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Why are today’s progressive political heroes still old white men?

Peter Bloom, The Open University

On both sides of the Atlantic, a reawakening of progressive politics is underway. In countries where until recently socialism was considered a “dirty word”, Bernie Sanders and Jeremy Corbyn are inspiring a growing number of American and British citizens with a message of economic equality and social justice. And both have concrete achievements to show for it: Corbyn swept to victory with a huge margin in the Labour leadership contest, while Sanders achieved a 22-point victory over Hillary Clinton in the recent New Hampshire primary.

To their supporters, both represent the possibility of a different kind of politics, one that offers to convert grassroots energy into electoral success and genuine progressive change. As Sanders declared in 2014:

The major political, strategic difference I have with Obama is it’s too late to do anything inside the beltway. You gotta take your case to the American people, mobilise them, and organise them at the grassroots level in a way that we have never done before.

Both men’s appeal also rests on their unconventional images, their ruffled styles and candidness standing out in an age of polished, professionalised politics. “The problem isn’t Bernie Sanders is a crazy-pants cuckoo bird,” according to former Daily Show anchor Jon Stewart, “it’s that we’ve all become so accustomed to stage-managed, focus-driven candidates that authenticity comes across as lunacy”.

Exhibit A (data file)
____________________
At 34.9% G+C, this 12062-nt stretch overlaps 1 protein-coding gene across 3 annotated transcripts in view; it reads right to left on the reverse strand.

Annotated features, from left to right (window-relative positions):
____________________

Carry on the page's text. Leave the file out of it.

Yet in one way, Corbyn and Sanders are actually utterly conventional: they’re both older white men.

A new generation of progress?

The West’s progressives are speaking to as wide a sector of the population as they can and preaching solidarity across the lines of race, gender, and age, but they are still being led by rather familiar-looking figures.

One of the most interesting aspects of the 2010s' progressive resurgence is its mass appeal among young people. It is not surprising that this new generation of voters would be drawn to idealistic visions of radical social change, especially in a world of economic stagnation and a political class that has protected the needs of the top 1% instead of effectively dealing with climate change or inequality.

And yet even as contemporary politics is becoming increasingly dominated by youth-driven social media and viral campaigning, the young people involved are embracing candidates old enough to be their grandfathers – and in Sanders’s case, one with a distinctly 20th-century message of social democracy (or in his preferred phrase, “democratic socialism”).

The next generation … and its icon. Gareth Fuller/PA

More awkwardly still, Corbyn and Sanders have respectively defeated or are threatening to defeat female opponents, albeit more moderate and centrist ones.

Corbyn’s mainstream opponents Yvette Cooper and Liz Kendall were both broadly committed to the style, tactics and ideals of New Labour. Sanders, meanwhile, is running very strongly against the supposedly “inevitable” frontrunner for the Democratic presidential nomination, Hillary Clinton. He stands in opposition not only to to her pragmatism and arguably very centrist record, but her closeness with Wall Street, her hawkishness and her position with the political establishment.